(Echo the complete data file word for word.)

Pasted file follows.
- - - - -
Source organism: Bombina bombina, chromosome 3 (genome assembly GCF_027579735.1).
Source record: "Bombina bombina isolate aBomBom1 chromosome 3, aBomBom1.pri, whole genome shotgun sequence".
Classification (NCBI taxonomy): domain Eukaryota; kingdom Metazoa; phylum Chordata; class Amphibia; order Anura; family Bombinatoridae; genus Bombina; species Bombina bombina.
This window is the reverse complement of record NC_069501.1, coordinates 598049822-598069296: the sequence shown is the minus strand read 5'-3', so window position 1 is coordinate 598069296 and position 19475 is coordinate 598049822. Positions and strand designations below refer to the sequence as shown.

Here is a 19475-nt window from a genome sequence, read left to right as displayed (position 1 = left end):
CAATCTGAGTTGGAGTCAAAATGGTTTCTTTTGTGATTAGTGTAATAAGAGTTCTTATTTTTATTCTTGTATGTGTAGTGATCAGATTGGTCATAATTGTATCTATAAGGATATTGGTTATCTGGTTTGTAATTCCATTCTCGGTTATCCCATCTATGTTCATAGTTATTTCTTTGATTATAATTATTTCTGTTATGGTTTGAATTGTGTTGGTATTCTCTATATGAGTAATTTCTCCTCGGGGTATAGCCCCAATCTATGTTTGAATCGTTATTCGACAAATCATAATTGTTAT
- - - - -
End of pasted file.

Source organism: Bombina bombina, chromosome 3 (genome assembly GCF_027579735.1).
Source record: "Bombina bombina isolate aBomBom1 chromosome 3, aBomBom1.pri, whole genome shotgun sequence".
Classification (NCBI taxonomy): domain Eukaryota; kingdom Metazoa; phylum Chordata; class Amphibia; order Anura; family Bombinatoridae; genus Bombina; species Bombina bombina.
This window is the reverse complement of record NC_069501.1, coordinates 598049822-598069296: the sequence shown is the minus strand read 5'-3', so window position 1 is coordinate 598069296 and position 19475 is coordinate 598049822. Positions and strand designations below refer to the sequence as shown.

Here is a 19475-nt window from a genome sequence, read left to right as displayed (position 1 = left end):
CAATCTGAGTTGGAGTCAAAATGGTTTCTTTTGTGATTAGTGTAATAAGAGTTCTTATTTTTATTCTTGTATGTGTAGTGATCAGATTGGTCATAATTGTATCTATAAGGATATTGGTTATCTGGTTTGTAATTCCATTCTCGGTTATCCCATCTATGTTCATAGTTATTTCTTTGATTATAATTATTTCTGTTATGGTTTGAATTGTGTTGGTATTCTCTATATGAGTAATTTCTCCTCGGGGTATAGCCCCAATCTATGTTTGAATCGTTATTCGACAAATCATAATTGTTAT